State Coroner Ian Gray recommended on Thursday that criminals who are admitted to psychiatric wards while on parole should trigger a notification to authorities.

Ms Burton had treated Hawkins at Loddon Prison in Castlemaine and developed a close bond with him and his grandparents before he was released on parole in 2005.

She was forced to resign when prison staff noticed the pair out together around Castlemaine, but Ms Burton and Hawkins maintained their relationship after he breached parole conditions and went back to prison. He was again released in 2008.

Two weeks before he killed Ms Burton, Hawkins was involuntarily admitted to Werribee Mercy hospital for psychiatric care, where he stayed for eight days in a low-dependency unit.

He had spent most of his adult life in prison and had prior convictions for theft, intentionally causing serious injury and armed robbery.

On four previous occasions he had been released on parole only to fail to comply with conditions or to reoffend.

Hawkins was charged with Ms Burton’s murder, but killed himself before standing trial.

In his findings, Judge Gray said he was struck by the degree to which authorities had relied on parolees’ self-assessment when deciding whether they posed a risk to those around them.

“There is almost an inevitable likelihood of self-serving self-assessments,” he said.

A group of families who had loved ones killed by prisoners on parole said authorities had prioritised offenders completing their parole over the safety of people living with them and the broader community, and Judge Gray agreed.

He noted that Corrections Victoria had recently reviewed its risk-assessment tools and was now using a different regime.

Judge Gray recommended that if parolees were involuntarily admitted to hospital or in contact with an emergency department for psychiatric reasons, the Adult Parole Board should be notified.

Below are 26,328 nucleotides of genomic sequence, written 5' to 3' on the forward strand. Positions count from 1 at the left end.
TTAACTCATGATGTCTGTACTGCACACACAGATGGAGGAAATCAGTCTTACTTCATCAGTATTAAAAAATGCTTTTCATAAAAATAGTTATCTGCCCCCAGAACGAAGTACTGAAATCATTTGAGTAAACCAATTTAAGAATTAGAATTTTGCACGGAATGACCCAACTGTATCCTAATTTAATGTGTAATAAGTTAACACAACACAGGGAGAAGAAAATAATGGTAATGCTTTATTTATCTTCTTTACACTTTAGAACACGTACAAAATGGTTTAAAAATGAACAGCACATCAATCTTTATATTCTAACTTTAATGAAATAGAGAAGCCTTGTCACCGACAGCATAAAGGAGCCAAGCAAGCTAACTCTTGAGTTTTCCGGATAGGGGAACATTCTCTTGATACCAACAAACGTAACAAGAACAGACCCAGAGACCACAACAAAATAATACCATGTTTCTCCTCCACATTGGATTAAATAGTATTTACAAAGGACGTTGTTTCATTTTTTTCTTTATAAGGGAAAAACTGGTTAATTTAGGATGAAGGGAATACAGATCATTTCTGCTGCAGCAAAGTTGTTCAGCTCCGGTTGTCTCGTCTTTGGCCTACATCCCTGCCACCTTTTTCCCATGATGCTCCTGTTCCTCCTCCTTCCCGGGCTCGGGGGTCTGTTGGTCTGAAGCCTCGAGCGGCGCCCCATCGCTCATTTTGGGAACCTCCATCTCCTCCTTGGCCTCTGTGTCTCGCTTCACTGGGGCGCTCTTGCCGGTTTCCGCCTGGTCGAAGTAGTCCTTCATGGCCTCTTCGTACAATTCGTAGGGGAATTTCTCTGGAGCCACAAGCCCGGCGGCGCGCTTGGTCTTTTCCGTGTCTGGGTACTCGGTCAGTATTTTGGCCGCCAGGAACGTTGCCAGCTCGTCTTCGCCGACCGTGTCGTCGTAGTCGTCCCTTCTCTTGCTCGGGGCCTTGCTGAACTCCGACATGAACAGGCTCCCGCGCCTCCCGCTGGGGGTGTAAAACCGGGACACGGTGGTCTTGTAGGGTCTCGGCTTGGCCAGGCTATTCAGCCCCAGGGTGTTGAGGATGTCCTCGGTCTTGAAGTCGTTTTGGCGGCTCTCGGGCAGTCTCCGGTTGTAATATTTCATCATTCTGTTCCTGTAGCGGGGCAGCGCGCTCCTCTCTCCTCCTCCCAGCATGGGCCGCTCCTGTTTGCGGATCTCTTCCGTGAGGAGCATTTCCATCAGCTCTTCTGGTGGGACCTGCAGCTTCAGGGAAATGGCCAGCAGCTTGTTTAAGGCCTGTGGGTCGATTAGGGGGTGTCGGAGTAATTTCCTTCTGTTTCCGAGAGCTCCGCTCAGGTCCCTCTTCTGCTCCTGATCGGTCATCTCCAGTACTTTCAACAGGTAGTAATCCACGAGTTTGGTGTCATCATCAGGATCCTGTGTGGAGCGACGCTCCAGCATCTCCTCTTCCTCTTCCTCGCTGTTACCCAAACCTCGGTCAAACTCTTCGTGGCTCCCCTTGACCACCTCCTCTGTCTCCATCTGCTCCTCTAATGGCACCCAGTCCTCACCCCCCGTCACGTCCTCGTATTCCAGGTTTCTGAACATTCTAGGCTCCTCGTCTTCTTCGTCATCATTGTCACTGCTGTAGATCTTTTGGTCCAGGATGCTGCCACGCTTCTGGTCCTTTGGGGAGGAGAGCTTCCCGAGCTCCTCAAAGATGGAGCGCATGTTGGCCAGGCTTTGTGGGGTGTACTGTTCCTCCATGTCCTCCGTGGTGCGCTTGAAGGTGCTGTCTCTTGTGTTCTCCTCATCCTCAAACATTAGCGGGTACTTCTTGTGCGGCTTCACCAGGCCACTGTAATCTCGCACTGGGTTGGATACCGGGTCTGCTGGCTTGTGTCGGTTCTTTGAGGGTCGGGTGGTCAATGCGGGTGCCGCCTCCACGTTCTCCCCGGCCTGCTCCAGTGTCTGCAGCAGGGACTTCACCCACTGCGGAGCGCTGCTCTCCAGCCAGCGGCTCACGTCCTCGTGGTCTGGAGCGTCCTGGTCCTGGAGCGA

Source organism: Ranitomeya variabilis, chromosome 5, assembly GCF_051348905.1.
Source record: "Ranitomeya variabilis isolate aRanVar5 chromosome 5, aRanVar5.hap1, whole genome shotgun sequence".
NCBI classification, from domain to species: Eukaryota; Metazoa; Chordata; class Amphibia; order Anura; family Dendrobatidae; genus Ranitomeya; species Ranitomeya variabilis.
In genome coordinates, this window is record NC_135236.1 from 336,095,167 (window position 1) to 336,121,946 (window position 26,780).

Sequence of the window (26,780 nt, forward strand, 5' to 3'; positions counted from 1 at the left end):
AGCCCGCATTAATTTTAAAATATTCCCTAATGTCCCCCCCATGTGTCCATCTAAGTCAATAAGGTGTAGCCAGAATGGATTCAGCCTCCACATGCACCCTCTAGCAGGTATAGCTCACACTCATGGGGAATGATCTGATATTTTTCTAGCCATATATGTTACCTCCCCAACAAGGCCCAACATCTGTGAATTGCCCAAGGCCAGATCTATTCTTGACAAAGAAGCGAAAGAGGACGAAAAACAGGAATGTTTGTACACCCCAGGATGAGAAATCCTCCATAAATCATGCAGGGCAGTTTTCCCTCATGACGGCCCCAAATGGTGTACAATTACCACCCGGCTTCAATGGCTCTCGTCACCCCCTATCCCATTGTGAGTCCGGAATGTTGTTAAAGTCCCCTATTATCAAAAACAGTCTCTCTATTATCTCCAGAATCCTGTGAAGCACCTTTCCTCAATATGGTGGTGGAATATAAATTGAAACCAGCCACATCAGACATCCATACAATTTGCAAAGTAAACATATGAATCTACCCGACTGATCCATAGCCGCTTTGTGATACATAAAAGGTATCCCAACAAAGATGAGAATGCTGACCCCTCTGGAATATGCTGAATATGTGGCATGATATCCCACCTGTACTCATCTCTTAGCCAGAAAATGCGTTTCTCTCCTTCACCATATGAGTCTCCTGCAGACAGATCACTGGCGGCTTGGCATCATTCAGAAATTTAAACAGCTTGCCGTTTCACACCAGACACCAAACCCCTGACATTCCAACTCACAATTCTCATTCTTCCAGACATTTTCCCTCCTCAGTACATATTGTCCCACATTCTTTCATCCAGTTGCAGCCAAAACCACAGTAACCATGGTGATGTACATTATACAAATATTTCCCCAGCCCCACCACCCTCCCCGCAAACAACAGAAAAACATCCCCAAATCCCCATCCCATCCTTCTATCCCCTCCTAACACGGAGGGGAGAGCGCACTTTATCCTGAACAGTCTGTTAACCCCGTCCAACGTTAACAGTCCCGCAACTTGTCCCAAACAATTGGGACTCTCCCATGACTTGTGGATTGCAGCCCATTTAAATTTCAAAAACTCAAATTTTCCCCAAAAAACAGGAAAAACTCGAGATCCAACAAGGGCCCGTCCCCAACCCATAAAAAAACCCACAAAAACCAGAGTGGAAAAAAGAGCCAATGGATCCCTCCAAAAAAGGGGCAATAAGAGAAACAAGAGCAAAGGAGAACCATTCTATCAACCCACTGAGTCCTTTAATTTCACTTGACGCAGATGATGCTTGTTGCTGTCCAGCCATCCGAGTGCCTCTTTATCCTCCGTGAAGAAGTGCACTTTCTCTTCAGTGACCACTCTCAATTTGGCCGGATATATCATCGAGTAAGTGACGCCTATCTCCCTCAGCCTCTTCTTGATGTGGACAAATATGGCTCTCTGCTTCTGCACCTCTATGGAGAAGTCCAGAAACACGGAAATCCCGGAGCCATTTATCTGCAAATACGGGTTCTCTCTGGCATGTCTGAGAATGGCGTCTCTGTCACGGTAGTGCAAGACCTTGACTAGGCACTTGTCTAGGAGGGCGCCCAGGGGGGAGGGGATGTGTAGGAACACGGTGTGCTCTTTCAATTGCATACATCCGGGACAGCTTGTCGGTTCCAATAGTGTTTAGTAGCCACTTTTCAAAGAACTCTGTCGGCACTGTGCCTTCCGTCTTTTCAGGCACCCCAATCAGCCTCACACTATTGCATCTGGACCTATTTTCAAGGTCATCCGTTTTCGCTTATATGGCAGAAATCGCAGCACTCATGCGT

Where known, the parole board should also be told about voluntary psychiatric hospital admissions or contact with emergency departments, he said.

Judge Gray said when a parolee’s mental health worsened, the Adult Parole Board should urgently consider the circumstances and the level of risk to the public, individuals and the parolee.

Mercy Health, which operates the Werribee hospital, told the coroner Hawkins suffered from a crisis, not psychosis, and there was no evidence during his hospital stay or discharge that he might harm himself or Ms Burton.

Judge Gray accepted that hospital staff had not acted explicitly below an acceptable standard of care, and he noted the health system had since started using a new risk-rating tool.

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Cherry farmers cautiously optimistic for bloominggood year

Local cherry growers are “cautiously optimistic” that the coming season will see the industry turn its fortunes around.

With cherry trees now in full bloom, conditions are almost as good as they could be, according to local grower Tom Eastlake.

He’s hoping it will mean a bumper season is ahead, after last year’s disappointing yields.

“I would say we are cautiously optimistic,” he said.

“We’re in the best position we could be at the moment.”

All signs point to market optimism as well.

While major barriers are currently in place to export to China, Tom thinks a breakthrough could be just around the corner.

Cherries grown on the mainland currently have to go through rigorous cold treatment protocols before export.

“Some people have been saying an agreement could come by the end of the year – I would almost believe that’s possible now,” he said.

But he said the progression depended on “other political forces at play”.

With the bumper season expected, Tom said there will be no shortage of picking jobs.

“As always, we’re going to need all the backpackers and itinerant workers we can get.”

Grower Scott Coupland agreed the season was looking up from last year, but hoped progress could be made on access to certain Asian export markets.

“The main challenges are the things going on with export… I think you’ve got to be optimistic, I think there will be some progress,” he said.

Young’s major export markets are the “open” markets of Hong Kong the Middle East and Singapore.

Scott hopes negotiations will mean local growers are competitive in the major Asian “protocol” markets of Thailand, China and Taiwan.

“Hopefully we will soon have a very good air freight protocol (in those markets),” he said.